Labels also never knew exactly what they sold, only what they shipped; all shipped out inventory was on consignment and could be returned for a full refund (on a side note, RIAA certified silver, gold, platinum album sales were based on how many units shipped, not how many sold – yes, you could game the system to get a gold record).  This would wreak havoc when large numbers of CDs were returned by retailers for a full refund months or years after they were shipped. In addition to refunding the retailer their money, an incremental cost was incurred by the label for either refurbishing or destroying the returned CDs.

Now add on top of this $1.50 to $3.00 in “co-op” marketing dollars the label paid to the retail store for each CD it placed on its shelf. The store kept this money regardless of if they sold or returned the CDs for a full refund.  Labels were also charged additional storage fees by the distributor for unsold unshipped inventory as well as a “shrinkage” provision in their agreement with the distributor which would allow them to lose up to 1 to 2% of the inventory and not have to pay the label.  I kid you not.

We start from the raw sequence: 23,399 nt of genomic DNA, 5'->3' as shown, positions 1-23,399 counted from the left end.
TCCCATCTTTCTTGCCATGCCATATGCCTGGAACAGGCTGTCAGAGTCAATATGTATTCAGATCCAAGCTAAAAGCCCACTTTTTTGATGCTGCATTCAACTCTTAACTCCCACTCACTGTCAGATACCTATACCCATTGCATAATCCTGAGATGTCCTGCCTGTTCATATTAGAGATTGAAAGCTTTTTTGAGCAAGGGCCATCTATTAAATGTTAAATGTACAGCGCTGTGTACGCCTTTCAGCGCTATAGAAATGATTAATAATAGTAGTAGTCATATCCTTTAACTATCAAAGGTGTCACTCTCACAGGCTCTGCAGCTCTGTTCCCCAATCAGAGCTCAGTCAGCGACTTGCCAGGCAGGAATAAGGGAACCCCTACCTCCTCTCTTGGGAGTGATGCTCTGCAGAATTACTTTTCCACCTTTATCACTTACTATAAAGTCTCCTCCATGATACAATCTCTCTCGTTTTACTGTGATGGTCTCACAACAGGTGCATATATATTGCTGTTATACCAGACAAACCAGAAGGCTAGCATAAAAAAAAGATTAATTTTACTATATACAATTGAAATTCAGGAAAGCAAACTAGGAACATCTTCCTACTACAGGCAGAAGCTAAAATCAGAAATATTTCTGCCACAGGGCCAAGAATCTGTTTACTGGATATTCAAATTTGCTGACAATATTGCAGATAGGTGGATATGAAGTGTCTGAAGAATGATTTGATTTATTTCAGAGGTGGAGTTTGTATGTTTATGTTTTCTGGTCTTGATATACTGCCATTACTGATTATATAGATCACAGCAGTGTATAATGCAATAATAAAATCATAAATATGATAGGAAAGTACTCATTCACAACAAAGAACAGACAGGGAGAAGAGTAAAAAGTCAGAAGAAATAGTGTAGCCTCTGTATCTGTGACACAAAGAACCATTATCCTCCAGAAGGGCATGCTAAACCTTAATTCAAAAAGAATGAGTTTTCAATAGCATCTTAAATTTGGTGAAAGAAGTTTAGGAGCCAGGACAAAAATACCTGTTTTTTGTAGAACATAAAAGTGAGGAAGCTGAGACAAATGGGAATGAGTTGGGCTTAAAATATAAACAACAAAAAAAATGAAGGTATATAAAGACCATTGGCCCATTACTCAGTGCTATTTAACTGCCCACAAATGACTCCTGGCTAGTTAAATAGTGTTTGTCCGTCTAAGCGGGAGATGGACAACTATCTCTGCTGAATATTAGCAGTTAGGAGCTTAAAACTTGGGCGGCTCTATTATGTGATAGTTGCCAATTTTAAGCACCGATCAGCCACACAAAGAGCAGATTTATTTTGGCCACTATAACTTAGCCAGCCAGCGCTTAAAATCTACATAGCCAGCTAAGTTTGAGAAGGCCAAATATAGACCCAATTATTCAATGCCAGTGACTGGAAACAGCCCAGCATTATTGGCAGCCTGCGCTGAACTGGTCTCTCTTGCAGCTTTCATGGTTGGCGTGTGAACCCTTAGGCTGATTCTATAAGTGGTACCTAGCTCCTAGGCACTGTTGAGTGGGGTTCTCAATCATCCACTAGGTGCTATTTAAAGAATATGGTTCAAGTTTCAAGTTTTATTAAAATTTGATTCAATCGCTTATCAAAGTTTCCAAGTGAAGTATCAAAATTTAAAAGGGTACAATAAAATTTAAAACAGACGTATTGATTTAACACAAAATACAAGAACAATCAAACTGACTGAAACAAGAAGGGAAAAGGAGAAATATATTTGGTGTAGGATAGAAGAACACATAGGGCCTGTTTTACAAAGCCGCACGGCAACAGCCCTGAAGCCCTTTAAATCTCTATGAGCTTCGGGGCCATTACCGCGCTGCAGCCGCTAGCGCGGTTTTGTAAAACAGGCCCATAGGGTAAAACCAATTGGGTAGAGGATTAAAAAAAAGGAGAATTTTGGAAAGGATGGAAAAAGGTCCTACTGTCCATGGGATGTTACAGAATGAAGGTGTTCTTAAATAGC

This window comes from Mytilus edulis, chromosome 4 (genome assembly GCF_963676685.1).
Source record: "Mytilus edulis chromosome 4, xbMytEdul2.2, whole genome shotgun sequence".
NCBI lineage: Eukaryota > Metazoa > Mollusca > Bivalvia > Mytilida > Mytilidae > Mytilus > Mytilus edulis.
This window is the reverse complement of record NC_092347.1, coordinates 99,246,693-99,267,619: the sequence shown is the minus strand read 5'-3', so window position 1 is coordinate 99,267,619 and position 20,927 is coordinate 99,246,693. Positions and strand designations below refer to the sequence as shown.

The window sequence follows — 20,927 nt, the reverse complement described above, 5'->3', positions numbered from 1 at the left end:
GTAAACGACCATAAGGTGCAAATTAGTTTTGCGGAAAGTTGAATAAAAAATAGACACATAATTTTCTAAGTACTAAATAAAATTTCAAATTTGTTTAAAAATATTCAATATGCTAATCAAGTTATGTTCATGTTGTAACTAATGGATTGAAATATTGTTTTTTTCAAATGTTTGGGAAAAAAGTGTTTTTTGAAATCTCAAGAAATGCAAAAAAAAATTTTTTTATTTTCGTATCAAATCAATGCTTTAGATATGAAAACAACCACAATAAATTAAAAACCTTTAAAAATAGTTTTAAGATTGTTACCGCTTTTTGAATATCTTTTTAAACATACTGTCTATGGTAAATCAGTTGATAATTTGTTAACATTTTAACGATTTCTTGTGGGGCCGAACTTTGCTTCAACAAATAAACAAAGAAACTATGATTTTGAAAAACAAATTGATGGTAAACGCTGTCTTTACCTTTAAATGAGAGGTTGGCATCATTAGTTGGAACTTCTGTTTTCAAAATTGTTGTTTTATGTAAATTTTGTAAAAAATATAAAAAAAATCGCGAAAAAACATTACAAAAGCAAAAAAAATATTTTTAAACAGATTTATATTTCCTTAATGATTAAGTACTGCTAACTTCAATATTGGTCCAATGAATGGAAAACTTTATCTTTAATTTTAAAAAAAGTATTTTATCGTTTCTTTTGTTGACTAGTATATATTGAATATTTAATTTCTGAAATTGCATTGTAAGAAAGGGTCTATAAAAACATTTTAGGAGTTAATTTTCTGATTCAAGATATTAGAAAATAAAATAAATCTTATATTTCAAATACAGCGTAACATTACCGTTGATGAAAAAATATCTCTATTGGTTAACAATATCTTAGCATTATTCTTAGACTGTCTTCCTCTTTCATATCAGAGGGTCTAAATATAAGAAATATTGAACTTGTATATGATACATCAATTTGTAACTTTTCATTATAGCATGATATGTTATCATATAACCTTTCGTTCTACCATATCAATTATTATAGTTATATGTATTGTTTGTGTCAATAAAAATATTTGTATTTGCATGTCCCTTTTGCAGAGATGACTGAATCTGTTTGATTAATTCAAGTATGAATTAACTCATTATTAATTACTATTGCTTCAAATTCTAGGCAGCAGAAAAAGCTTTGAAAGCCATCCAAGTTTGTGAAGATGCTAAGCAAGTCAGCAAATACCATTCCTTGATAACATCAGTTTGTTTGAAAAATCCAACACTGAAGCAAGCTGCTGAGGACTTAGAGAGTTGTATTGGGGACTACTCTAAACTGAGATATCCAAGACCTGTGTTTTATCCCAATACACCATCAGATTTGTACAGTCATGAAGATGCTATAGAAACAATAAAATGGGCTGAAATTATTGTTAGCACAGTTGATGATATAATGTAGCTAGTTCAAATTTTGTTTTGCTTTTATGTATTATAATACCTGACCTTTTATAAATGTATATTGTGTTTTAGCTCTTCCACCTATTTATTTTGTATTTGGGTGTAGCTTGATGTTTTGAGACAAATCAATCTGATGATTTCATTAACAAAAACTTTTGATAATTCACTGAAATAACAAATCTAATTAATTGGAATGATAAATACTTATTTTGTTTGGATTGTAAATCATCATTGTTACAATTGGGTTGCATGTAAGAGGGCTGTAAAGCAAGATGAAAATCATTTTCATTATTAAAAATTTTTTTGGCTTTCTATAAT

In the digital world of unlimited shelf space and unlimited no-cost self-replicating inventory these risks and up-front expense are gone.  In addition, a sale is never lost due to a release being out of stock.

In other words, the digital world reduced album sales but it also decreased: costs, risk and marketing expenses for labels while increasing the amount of music being consumed, share and bought.  This increases margins and makes it a more efficient, predictable, healthier and sustainable business.  By adjusting bloated label salaries and modifying legal agreements to be more equitable, we may just be on to something. This, however, is just never discussed.

Part V of this series will discuss: When Good Laws Turn Bad

Join a live chat with Jeff Price, CEO of TuneCore, as he answers your questions about this article. Friday, November 5th, 2010 at 12pm Eastern.


What Terms Do You Need to Know for Your Record Contract